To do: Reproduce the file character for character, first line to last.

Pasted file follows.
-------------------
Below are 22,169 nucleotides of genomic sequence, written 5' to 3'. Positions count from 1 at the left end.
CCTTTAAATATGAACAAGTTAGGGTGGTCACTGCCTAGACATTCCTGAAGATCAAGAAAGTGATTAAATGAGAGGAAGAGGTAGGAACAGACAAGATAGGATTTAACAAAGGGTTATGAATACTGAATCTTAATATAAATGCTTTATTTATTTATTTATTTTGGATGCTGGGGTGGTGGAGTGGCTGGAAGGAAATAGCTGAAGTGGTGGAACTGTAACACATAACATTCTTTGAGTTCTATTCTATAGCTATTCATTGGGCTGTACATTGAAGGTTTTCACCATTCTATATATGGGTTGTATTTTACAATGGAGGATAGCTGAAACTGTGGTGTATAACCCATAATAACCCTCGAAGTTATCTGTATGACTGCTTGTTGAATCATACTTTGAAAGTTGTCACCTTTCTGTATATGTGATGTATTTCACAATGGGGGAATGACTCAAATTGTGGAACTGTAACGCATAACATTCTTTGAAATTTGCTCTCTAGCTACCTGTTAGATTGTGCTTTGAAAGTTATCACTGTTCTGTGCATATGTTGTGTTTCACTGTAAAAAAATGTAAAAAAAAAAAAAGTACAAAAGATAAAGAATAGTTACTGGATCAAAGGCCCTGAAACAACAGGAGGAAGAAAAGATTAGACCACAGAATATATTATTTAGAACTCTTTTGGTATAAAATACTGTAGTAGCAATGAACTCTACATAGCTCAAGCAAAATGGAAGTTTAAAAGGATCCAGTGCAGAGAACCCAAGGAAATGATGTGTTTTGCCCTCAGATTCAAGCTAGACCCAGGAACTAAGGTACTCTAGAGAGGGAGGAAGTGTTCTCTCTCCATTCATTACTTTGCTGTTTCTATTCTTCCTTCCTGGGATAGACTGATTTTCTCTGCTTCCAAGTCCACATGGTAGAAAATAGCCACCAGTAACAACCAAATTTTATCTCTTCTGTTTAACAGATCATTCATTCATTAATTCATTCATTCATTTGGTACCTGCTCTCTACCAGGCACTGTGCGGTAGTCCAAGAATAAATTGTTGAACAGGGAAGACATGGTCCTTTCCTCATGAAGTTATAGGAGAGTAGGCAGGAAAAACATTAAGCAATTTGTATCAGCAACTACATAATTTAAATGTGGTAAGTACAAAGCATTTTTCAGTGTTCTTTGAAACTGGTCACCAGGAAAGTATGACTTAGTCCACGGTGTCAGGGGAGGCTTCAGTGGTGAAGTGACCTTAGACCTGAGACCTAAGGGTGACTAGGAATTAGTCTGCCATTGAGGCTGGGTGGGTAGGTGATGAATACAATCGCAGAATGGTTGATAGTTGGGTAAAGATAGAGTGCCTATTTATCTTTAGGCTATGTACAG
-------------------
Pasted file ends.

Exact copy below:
Below are 22,169 nucleotides of genomic sequence, written 5' to 3'. Positions count from 1 at the left end.
CCTTTAAATATGAACAAGTTAGGGTGGTCACTGCCTAGACATTCCTGAAGATCAAGAAAGTGATTAAATGAGAGGAAGAGGTAGGAACAGACAAGATAGGATTTAACAAAGGGTTATGAATACTGAATCTTAATATAAATGCTTTATTTATTTATTTATTTTGGATGCTGGGGTGGTGGAGTGGCTGGAAGGAAATAGCTGAAGTGGTGGAACTGTAACACATAACATTCTTTGAGTTCTATTCTATAGCTATTCATTGGGCTGTACATTGAAGGTTTTCACCATTCTATATATGGGTTGTATTTTACAATGGAGGATAGCTGAAACTGTGGTGTATAACCCATAATAACCCTCGAAGTTATCTGTATGACTGCTTGTTGAATCATACTTTGAAAGTTGTCACCTTTCTGTATATGTGATGTATTTCACAATGGGGGAATGACTCAAATTGTGGAACTGTAACGCATAACATTCTTTGAAATTTGCTCTCTAGCTACCTGTTAGATTGTGCTTTGAAAGTTATCACTGTTCTGTGCATATGTTGTGTTTCACTGTAAAAAAATGTAAAAAAAAAAAAAGTACAAAAGATAAAGAATAGTTACTGGATCAAAGGCCCTGAAACAACAGGAGGAAGAAAAGATTAGACCACAGAATATATTATTTAGAACTCTTTTGGTATAAAATACTGTAGTAGCAATGAACTCTACATAGCTCAAGCAAAATGGAAGTTTAAAAGGATCCAGTGCAGAGAACCCAAGGAAATGATGTGTTTTGCCCTCAGATTCAAGCTAGACCCAGGAACTAAGGTACTCTAGAGAGGGAGGAAGTGTTCTCTCTCCATTCATTACTTTGCTGTTTCTATTCTTCCTTCCTGGGATAGACTGATTTTCTCTGCTTCCAAGTCCACATGGTAGAAAATAGCCACCAGTAACAACCAAATTTTATCTCTTCTGTTTAACAGATCATTCATTCATTAATTCATTCATTCATTTGGTACCTGCTCTCTACCAGGCACTGTGCGGTAGTCCAAGAATAAATTGTTGAACAGGGAAGACATGGTCCTTTCCTCATGAAGTTATAGGAGAGTAGGCAGGAAAAACATTAAGCAATTTGTATCAGCAACTACATAATTTAAATGTGGTAAGTACAAAGCATTTTTCAGTGTTCTTTGAAACTGGTCACCAGGAAAGTATGACTTAGTCCACGGTGTCAGGGGAGGCTTCAGTGGTGAAGTGACCTTAGACCTGAGACCTAAGGGTGACTAGGAATTAGTCTGCCATTGAGGCTGGGTGGGTAGGTGATGAATACAATCGCAGAATGGTTGATAGTTGGGTAAAGATAGAGTGCCTATTTATCTTTAGGCTATGTACAG